Nevis Eco-travel has evolved from the era of an agricultural-economy to a Caribbean island has dependent on tourism where eco-systems are celebrated and protected. For that reasons, all beaches are public and construction is forbidden beyond one thousand feet above sea level. The natural beauty is stunning. In his case the tagline rings true, its Nevis naturally.
Volunteers work at night on the beaches tagging sea turtles and collecting information about their nesting and movement. Why not join them one evening and help? Additional information is collected by the Nevis Turtle Group on morning surveys and they also give presentations to local schools.
The Rain Forests and foothills are filled with trails for hikers, ramblers and mountain bikers to explore. The thick jungles are full of fascinating plants and trees as well as stunning views. Wildlife is all around including donkeys, goats, monkeys and tropical birds.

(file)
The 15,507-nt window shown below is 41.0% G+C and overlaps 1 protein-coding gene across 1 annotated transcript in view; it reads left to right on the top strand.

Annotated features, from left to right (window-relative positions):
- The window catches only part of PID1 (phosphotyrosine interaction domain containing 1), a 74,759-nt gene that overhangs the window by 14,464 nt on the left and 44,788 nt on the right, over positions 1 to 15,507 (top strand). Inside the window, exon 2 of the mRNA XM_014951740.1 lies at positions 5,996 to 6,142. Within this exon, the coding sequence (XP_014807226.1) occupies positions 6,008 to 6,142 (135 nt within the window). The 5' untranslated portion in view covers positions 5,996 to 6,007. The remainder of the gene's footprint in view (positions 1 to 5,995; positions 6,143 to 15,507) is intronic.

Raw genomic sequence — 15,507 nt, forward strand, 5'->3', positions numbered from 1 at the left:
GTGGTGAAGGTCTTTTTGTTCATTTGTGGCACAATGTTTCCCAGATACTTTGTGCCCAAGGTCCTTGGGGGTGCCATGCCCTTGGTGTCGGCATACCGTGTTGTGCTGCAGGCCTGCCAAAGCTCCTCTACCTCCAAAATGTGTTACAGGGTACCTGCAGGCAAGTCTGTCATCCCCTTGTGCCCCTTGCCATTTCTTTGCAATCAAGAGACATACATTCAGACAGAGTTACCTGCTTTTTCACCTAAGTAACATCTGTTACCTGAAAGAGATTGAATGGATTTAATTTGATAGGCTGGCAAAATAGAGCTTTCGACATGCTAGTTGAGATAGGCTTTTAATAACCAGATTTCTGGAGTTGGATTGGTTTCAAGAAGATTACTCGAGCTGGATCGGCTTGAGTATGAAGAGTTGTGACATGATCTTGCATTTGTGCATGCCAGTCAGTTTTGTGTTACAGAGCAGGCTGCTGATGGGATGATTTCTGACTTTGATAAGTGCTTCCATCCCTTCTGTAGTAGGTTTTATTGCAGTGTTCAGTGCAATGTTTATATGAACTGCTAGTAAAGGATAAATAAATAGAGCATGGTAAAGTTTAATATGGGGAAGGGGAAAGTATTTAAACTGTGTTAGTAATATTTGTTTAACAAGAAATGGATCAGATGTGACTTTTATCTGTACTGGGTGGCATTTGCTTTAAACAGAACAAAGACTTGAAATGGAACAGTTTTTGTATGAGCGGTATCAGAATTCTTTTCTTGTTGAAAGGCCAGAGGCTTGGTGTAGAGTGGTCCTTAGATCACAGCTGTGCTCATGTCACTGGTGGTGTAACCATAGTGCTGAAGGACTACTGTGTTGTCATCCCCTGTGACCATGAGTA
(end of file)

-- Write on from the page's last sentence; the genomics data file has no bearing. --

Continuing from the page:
Hikers will enjoy the 7 volcanic centers of Nevis. These include Saddle Hill, Round Hill, Cades Bay, Hurricane Hill, Butlers Mountain, Red Cliff and last but not least Nevis Peak. These are mainly andesite and dacite lava domes, with associated block and ash flows, plus lahars. Nevis Peak has the highest elevation at 984 meters. Cades Bay and Farm Estate Soufriere feature hydrothermal activity.
Water has been piped since 1911 from a spring called the “Source”, located 1800 feet up the mountain, to storage tanks at Rawlins Village, and since 1912, to Butler’s Village. Additional drinking water comes from Nelson’s Spring near Cotton Ground and Bath Spring. The coastline is filled with many different color sands and rocks of all sizes. It’s a playground for beachcombers, romantic walks and horseback rides.